Friendsgiving officially became a “thing” on November 26, 2009 (according to the Urban Dictionary).
Scoffed at by older generations, the origins behind this growing annual event make sense. Here’s 3 to start:
1. Extra Feast
Any reason to gather around food is a good one. Traditionally celebrated on Wednesday, the day before Thanksgiving, it means at least back-to-back feasts before the weekend’s leftovers binge. Food is a trend that isn’t going anywhere. Potlucks means more people, more choices and more food. We live in a society that lauds gluttons and this just adds to the once a year madness. On top of that Instagram worthy shots are taken and shared with friends alike. Hard to not support it.
2. The New Definition Of Family
Thanksgiving does include foods we love, but it can also invite relatives we don’t. Besides some people who are forced to work on Thanksgiving, holidays can bring family conflict and uncomfortable encounters to a home. Friendsgiving is the alternative to extended family gathering by replacing it with people you actually want to be around. In defense, Friendsgiving isn’t meant to take the place of Thanksgiving, rather add a new event for those who may not have family close by, can’t make it home in time or just plain love events. The reality is nuclear families are disappearing so Friendsgiving is an adaptation to the changing times.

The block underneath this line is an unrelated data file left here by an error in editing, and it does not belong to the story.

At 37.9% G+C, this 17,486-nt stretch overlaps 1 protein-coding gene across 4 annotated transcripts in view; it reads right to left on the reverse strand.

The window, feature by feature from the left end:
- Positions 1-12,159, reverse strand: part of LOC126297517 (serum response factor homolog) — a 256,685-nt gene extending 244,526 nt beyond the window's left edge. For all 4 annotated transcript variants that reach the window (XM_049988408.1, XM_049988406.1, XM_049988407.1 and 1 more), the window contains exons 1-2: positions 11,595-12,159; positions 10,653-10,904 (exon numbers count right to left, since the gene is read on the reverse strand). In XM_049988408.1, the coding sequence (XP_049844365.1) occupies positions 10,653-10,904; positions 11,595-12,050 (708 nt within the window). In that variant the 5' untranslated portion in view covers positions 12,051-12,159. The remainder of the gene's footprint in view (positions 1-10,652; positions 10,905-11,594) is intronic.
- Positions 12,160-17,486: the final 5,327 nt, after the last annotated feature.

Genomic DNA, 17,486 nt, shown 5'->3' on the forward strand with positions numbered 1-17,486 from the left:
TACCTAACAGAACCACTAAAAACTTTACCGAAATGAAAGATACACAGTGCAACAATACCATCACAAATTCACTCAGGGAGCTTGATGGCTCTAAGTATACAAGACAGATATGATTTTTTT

3. Lifestyle Fit
Millennials are getting married and having kids later in life. That means Friendsgiving is a more “adult” gathering than most. Insert alcohol and rowdiness to enhance pleasure, not numb it and problem solved. Millennials do live at home longer, so it’s not an escape from family rather a social feasting of sorts. Young professionals can and should take credit for creating this festivity. Plus since it appears on social media clearly it exists.
All jokes aside there’s definitely a method to the madness. Friendsgiving is about friends and food. Two of anyone’s favorite past times rolled into one annual event. Let’s give thanks.